Thursday, March 10, 2016

Heathers, the Musical—Triangle Productions!—NE Portland

Damaged Goods

This Northwest Premiere musical, based on the cult film from the late 80’s by Daniel Walters, was written for the stage by Kevin Murphy and Laurence O’Keefe and directed by Diane Englert, co-production with Staged!, musical direction by Jonathan Quesenberry, and choreographed by Erin Shannon.  It is playing at their space at the Sanctuary (parking lot to the West of the bldg.), 1785 NE Sandy Blvd., through March 2nd.  For more information, go to their site at or call 503-239-5919.

This has many things in common with Carrie, Bonnie and Clyde, Rebel Without a Cause, Badlands and Rent, et. al., in that it deals with people, dissatisfied with the current state of affairs (in their family, school, town, et. al.) are willing to take things, in a violent way, into their own hands.  Observe the current events with Youth in school shootings, bombings, Gay issues, abuse, bullying, date rape, suicides, sexing, drinking & drugs…and this story all takes place in the mid-80’s, before there was even the social media and cell phones!  Was this story ahead of its time and a prophetic warning of days to come?  Hell, yes!  So view at your own risk.

My first thought was to warn an audience of a certain age, teens, to stay away but I think those are exactly the ones that should see it!  It holds a mirror to their own generation and says, look at what the world of Youth has come to in some instances.  Hopefully the viewing will spurn revelations, discussions and, perhaps, changes in the way we look at things and the world.  OCT’s Young Professionals Company (just down the street from here) has been asking many of the same questions with their excellent shows around similar topics, Columbinus, Wrestling Season in the past and, next up, Chrysalis in mid-April.  It is said, “the pen is mightier than the sword,” and these examples just might hone these issues to a positive point.

The play is set in a high school during the 80’s in the Mid-West. Veronica (Malia Tibbets) is a newbie to the school and so, according to the social system, is an outsider.  But she wants to be part of the Popular Crowd like the snobby Heathers (Kelsey Bentz, Hannah Lauren Wilson, and Kaitlyn Sage).  So she agrees to do their bidding, just so she can fit in.  She does have some valuable attributes for them, like being able to forge handwriting, fetch items when called on and, generally, be a glorified gofer.  Of course this means she may have to shun her friendship with her best pal, Martha (Amanda Pred), who would definitely be considered a freak with this “In” crowd.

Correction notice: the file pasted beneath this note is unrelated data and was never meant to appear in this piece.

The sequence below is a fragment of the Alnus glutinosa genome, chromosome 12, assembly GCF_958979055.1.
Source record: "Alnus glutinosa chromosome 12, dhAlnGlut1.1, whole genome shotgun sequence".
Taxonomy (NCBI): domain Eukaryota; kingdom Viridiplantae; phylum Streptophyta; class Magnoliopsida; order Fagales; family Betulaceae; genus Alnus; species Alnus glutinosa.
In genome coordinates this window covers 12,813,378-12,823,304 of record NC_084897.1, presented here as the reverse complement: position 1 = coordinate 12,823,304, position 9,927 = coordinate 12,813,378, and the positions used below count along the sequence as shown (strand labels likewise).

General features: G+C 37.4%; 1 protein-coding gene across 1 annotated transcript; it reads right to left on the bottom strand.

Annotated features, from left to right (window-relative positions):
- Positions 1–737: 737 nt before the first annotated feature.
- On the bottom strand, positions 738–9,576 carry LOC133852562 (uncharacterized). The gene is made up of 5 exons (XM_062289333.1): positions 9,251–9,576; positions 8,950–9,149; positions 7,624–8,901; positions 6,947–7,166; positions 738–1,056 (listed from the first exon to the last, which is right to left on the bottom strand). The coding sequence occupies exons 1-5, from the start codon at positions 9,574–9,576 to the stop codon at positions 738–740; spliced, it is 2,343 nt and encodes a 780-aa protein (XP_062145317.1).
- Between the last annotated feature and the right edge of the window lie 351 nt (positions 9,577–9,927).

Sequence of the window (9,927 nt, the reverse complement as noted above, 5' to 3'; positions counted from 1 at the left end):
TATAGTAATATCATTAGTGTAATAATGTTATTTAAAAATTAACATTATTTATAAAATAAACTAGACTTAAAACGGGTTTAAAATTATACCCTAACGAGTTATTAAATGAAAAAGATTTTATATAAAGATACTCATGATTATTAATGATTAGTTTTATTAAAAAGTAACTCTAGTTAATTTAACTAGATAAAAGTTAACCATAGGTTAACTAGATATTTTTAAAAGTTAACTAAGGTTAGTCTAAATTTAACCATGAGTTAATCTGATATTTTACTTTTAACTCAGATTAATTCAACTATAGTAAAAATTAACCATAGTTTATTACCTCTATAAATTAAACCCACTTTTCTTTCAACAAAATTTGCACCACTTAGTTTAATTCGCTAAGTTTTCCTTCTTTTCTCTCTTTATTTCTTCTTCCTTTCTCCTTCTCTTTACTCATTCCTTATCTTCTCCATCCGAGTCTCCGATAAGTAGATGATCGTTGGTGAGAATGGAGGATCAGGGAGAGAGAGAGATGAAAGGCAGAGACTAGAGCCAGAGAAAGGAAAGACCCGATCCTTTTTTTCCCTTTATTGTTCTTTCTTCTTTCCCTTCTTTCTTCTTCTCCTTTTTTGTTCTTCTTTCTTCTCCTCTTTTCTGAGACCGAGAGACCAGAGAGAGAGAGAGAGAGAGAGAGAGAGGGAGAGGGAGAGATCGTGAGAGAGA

And this also allows her to associate with the Jocks, especially the ever-popular, not so bright, Kurt (Michel Castillo) and Ram (Blake Stone).  A double-edged sword, as she gains popularity, true, but they see her as nothing more than a sex toy.  Even her parents, Mr. and Mrs. Sawyer (Lisamarie Harrison) and (Joe Theissen) try to help by throwing a party for all of them but it’s a dud (what to parents know anyway, they were never young, right?!).

But then appears the new kid in town, J. D. (Ethan Crystal), a definite outsider, wearing black, with a flowing black coat (images of a Gunslinger or, perhaps, the Grim Reaper) and this world changes.  His abusive father (Colin Wood), too, is unable to cope with the Youth of his day.  Veronica feels a definite connection with him and together they will…but that would be telling, wouldn’t it?  So, guess you’ll just have to risk a trip and witness for yourself, the outcome.

Being a musical actually adds power to the story, as music for Youth is a great communicator to and for them.  My lovely friend, Deanna, who is much more musically inclined than I am (and an artist in that area in her own right) and identifies more closely with that era, was totally blown away by the songs, singers and musicians.  The songs are engrained in and enhance the plot, and powerful they are.  One of my favorites was a sad ballad by Martha, seeing the world through a misfit’s eyes.  The band is top-notch and Quesenberry’s lead is always a treat.
Englert and Horn are willing to tackle social issues head-on and this is perhaps one of his most engaging, as it spews the issues directly into our laps, almost daring us to dispute them and definitely challenging us to change them.  Her casting is excellent and this is a must-see if you are a believer in the power of the “mighty pen.”

Tibbets is terrific, as you’re never really sure as to which way her loyalties will eventually lie and her voice is unbeatable.  Crystal, as J. D., plays the character as an enigma, as it should be and is very convincing in his role.  The three Heathers Bentz, Wilson, and Sage are girls you love to hate and have voices that would raise the roof.  And I especially liked Pred as the misfit, Martha, as her type is so identifiable in any school or business (like myself in my teen years, unable to fit into any group, being an artist).

This production should take the town by storm!  It’s an earthquake, disguised as a tremor, but beware of the aftershocks!  Obviously, I highly recommend this production and I applaud the lady sitting in front of us, who came with her school-age daughter, as they reacted to the play and were holding each other.  May we all be as wise.

If you choose to see, tell them that Dennis sent you.

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